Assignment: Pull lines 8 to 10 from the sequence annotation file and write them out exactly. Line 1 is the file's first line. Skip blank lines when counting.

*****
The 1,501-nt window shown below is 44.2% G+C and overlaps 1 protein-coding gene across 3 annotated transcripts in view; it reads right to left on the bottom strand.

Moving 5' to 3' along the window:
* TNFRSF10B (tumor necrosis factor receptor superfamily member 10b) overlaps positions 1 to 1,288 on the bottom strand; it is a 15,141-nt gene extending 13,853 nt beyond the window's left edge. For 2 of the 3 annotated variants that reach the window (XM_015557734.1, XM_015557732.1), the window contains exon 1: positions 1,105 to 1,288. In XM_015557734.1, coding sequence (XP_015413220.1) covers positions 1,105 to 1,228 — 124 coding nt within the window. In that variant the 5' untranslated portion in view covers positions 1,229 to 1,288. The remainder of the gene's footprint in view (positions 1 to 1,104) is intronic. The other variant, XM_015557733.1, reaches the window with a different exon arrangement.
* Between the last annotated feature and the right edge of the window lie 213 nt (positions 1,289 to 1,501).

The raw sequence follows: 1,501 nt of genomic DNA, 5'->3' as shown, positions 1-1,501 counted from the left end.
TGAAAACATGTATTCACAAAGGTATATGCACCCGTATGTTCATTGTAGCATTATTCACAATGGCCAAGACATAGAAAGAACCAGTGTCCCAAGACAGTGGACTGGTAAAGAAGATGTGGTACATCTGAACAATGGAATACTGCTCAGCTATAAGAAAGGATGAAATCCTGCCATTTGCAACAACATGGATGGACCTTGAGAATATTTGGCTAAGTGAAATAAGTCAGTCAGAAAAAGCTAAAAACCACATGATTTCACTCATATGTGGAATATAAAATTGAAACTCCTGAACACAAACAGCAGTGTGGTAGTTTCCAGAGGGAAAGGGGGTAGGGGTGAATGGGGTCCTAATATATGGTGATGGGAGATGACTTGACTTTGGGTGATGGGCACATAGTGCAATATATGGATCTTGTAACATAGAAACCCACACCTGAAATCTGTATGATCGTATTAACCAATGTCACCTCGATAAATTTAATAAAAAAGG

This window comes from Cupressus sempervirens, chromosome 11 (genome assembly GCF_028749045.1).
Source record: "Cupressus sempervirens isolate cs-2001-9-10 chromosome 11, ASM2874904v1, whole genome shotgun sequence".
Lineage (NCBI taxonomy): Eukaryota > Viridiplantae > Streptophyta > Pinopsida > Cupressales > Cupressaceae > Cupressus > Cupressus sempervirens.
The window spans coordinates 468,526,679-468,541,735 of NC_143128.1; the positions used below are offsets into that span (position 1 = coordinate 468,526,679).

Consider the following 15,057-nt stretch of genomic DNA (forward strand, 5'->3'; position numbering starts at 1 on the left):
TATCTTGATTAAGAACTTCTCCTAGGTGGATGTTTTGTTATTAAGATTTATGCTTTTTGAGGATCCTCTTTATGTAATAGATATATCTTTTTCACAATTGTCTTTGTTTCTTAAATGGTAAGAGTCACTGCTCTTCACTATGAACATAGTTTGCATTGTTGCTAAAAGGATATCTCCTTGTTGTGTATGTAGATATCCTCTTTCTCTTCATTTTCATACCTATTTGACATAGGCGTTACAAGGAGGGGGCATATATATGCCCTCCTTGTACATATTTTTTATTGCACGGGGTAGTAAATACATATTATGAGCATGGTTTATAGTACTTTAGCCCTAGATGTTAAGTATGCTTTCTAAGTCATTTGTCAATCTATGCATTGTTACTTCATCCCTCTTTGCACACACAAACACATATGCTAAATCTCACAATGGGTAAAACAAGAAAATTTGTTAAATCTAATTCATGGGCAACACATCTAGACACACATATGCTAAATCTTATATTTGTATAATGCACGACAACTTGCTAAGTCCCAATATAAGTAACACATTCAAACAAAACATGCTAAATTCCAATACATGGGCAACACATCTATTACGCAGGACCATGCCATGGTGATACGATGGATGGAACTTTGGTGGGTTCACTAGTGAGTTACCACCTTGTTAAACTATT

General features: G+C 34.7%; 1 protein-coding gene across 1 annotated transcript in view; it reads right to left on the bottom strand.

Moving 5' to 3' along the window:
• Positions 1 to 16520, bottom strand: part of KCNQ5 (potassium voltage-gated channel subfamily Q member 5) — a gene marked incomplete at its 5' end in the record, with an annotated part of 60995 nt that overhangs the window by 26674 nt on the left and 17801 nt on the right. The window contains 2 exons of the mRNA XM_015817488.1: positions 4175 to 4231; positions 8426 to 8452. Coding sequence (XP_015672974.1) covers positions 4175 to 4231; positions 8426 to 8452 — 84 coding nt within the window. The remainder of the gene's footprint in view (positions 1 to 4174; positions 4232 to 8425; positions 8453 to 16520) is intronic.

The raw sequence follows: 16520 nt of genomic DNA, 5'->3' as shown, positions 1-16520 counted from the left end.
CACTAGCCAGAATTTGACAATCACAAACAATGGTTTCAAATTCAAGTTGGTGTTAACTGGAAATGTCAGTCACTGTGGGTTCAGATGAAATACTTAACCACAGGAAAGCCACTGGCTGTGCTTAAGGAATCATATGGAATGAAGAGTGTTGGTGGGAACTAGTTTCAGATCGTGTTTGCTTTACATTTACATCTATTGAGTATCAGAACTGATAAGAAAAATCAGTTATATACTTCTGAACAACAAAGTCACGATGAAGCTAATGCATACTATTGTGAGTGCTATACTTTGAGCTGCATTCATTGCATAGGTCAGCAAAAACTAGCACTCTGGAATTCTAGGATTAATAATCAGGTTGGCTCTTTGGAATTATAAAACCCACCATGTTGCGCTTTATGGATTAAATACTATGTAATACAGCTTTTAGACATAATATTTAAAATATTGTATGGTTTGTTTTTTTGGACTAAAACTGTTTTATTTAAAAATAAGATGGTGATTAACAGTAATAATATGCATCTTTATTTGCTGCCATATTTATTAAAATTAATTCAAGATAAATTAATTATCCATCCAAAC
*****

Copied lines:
Source record: "Cupressus sempervirens isolate cs-2001-9-10 chromosome 11, ASM2874904v1, whole genome shotgun sequence".
Lineage (NCBI taxonomy): Eukaryota > Viridiplantae > Streptophyta > Pinopsida > Cupressales > Cupressaceae > Cupressus > Cupressus sempervirens.
The window spans coordinates 468,526,679-468,541,735 of NC_143128.1; the positions used below are offsets into that span (position 1 = coordinate 468,526,679).